Working with Oberst, whose music she’d looked up to for years, was a big deal for Bridgers: “I just didn’t feel like a peer,” she says. “He tried his fucking hardest to make me feel respected and listened to, but I was so intimidated.” For the most part, though, the two records she released after Alps were appealingly low-key. “I’ve been meeting these people along the way, and then starting bands,” she says.
She spent much longer working on Punisher, which she recorded on and off from the summer of 2018 through the fall of 2019. “I won’t know, truly, what this] record’s about until like, a year from now,” she says. “It’s like when you go through a breakup and then five years later you’re like, ‘Oh, shit. That’s what was going on at that time.'”
The new album is full of extremely Phoebe Bridgers moments. “Savior Complex” is a heartbreaking acoustic dirge with a melody that she wrote in a dream. On “Moon Song,” she takes a characteristically blunt dig at the rock canon: “We hate ‘Tears in Heaven’/But it’s sad his baby died,” she sings. “We fought about John Lennon/Until I cried.”
“I, for the most part, fucking hate classic rock,” Bridgers says. There are some exceptions, though: “I love John Lennon,” she continues. “Easily best Beatle. He’s been such an icon for so many people who are my heroes, like Elliott Smith and Daniel Johnston.”
“Halloween” is a twisted holiday song, where she playfully sings, “But I count on you to tell me the truth/When you’ve been drinking and you’re wearing a mask,” backed by an upright bass and subtle synths. Her vocals sail through the octaves, producing a chilling effect. “I love how sad it is to throw depression into a holiday,” she says. “I don’t want to do Christmas, because that’s overdone. But I had a voice memo on my phone, because I was trying to get stuff to sample on Halloween one year where I was totally by myself, and it’s children laughing in the background. It’s just so fucked up and weird to me.”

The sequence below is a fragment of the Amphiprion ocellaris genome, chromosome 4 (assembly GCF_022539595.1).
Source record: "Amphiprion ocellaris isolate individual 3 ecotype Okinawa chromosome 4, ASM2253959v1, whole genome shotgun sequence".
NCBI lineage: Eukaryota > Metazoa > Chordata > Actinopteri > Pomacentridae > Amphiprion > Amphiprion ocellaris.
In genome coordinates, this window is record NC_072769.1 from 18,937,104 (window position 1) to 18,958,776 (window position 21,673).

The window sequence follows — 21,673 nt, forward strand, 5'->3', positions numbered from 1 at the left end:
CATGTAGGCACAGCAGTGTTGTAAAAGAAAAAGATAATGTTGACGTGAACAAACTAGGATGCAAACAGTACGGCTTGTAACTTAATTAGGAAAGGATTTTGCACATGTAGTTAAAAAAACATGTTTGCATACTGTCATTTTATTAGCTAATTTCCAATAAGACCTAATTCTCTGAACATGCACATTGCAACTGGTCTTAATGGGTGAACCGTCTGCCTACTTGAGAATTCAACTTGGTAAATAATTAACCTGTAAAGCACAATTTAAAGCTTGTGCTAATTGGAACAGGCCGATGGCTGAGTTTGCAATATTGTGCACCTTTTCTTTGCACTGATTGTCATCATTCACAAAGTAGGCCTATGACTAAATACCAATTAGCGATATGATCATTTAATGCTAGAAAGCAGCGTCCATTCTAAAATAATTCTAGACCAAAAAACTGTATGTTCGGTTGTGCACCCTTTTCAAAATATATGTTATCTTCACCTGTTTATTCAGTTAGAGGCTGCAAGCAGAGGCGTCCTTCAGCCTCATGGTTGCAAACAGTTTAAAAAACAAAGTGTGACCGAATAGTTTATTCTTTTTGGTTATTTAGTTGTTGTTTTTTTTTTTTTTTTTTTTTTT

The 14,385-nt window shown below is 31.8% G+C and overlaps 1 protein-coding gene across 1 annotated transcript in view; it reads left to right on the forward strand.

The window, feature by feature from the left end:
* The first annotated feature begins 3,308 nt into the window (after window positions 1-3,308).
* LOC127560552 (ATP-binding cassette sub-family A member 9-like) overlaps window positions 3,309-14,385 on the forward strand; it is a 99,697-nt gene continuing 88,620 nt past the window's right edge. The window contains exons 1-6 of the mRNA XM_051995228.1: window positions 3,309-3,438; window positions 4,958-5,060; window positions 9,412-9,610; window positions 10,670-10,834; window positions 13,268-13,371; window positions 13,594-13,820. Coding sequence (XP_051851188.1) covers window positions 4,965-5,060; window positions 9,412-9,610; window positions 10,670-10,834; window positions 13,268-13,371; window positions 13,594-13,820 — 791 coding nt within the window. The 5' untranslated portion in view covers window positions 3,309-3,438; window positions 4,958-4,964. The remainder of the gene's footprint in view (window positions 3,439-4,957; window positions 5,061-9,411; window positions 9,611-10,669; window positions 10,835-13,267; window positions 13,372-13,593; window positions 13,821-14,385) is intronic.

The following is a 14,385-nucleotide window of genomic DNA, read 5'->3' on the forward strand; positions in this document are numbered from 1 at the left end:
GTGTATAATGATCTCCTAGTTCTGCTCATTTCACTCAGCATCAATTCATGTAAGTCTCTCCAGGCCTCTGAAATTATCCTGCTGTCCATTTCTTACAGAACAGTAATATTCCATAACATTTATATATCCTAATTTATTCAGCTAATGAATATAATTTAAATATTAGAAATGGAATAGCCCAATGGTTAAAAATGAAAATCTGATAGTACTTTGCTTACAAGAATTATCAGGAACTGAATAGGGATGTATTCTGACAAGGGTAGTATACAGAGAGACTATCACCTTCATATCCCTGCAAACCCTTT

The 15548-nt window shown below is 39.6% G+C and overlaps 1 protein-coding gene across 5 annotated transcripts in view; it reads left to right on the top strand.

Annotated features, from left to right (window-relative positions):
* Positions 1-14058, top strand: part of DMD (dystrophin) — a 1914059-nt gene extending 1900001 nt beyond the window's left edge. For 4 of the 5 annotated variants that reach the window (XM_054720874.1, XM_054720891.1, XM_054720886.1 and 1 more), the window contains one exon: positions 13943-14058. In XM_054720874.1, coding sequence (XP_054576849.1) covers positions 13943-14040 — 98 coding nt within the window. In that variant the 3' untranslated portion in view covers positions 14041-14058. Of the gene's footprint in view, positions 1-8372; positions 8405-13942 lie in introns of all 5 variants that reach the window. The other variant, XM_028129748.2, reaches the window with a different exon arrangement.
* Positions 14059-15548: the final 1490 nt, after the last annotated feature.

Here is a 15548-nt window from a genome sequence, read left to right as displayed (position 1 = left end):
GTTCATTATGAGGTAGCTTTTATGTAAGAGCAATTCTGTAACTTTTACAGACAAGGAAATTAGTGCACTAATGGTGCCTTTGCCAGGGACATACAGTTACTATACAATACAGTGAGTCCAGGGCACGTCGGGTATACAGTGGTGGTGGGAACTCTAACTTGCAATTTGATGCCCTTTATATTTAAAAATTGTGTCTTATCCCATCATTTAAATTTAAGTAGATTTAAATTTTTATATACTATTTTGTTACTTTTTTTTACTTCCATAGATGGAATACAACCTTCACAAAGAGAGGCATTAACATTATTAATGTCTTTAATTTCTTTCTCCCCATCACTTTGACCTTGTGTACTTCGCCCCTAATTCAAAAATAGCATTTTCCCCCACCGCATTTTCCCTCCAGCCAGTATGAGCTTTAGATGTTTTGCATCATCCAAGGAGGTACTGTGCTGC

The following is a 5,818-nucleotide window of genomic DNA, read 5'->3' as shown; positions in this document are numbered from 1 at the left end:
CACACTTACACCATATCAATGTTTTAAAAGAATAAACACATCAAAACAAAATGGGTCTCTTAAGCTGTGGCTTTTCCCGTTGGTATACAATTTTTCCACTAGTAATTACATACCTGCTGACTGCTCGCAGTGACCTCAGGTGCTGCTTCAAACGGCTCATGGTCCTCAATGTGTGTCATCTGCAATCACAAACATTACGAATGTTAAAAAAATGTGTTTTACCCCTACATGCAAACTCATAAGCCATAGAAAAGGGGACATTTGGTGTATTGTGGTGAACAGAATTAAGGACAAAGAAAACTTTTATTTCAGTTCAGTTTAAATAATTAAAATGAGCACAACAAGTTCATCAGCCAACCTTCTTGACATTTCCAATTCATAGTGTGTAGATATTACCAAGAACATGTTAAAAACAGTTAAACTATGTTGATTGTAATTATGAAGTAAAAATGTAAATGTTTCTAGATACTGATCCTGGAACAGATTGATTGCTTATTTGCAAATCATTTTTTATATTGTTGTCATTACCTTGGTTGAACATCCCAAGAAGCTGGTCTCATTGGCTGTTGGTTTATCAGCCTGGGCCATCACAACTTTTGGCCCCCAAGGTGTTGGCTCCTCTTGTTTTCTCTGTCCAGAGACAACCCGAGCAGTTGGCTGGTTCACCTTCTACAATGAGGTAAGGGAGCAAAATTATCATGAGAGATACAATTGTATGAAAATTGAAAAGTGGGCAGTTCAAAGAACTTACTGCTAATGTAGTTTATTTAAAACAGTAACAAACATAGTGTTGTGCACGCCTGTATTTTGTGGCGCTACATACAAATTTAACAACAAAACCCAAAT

Bridgers wrote “Halloween” around the time she met singer-songwriter Christian Lee Hutson, who became a close friend and collaborator, in the spring of 2017. “We basically fell in love,” she says. “I think friendship is the most romantic form of love, because there’s no weird expectation.” She went on to produce Hutson’s new album, Beginners — her first time producing a record — which helped prepare her to co-produce Punisher with the help of Tony Berg and Ethan Gruska, the pair of collaborators who worked with her on Alps. “I feel like they’re more my band than anybody,” she says of the duo. “When I hear them, I hear myself.”
Berg — a longtime session guitarist, producer, and major label veteran whose past credits include records by Aimee Mann and Peter Gabriel — was the one who convinced Bridgers to speed up “Kyoto,” a ballad that she wrote during her first trip to Japan. It became the most upbeat song on the record, accompanied by a surge of instrumentation that ranges from horns to mellotron. “You called me from a payphone/They still got pay phones,” she sings. (“I totally made that up,” she says, proudly, when asked about that line. “I’ve never even Googled it.”)
Bridgers characterizes Punisher as her most collaborative work to date. “Because I run the show, I can have some random person come play a tambourine if I think it’s funny,” she says. Oberst sings backup on two songs, and Dacus and Baker harmonize on the banjo standout “Graceland Too.” “I’m influenced by every level of their musicality,” Bridgers says of her Boygenius bandmates. “Julien’s belting is so cool. Lucy literally sounds like melted butter when she sings. I love them. True dudes.”
The pandemic that hit between Punisher‘s recording and its release has already affected Bridgers’ plans in one way: “I See You” was originally titled “ICU,” but she changed it for fear of seeming insensitive. Beyond that, it’s hard to say when Bridgers will be able to tour, though this week she’ll kick off a virtual trek inside her Los Angeles home, including stops at “Bathroom” and “Bed” (in classic Bridgers fashion, she accompanied the announcement with a cheeky video).
Whenever she does go on a real tour, she’ll be playing in front of one of the most passionately devoted fan bases in music. “I want to listen to music where nobody’s ever said the exact way that I’ve felt,” she says. “And then I listen to it, and I’m like, ‘Holy shit, they nailed it.’ I hope I’m doing that for people.”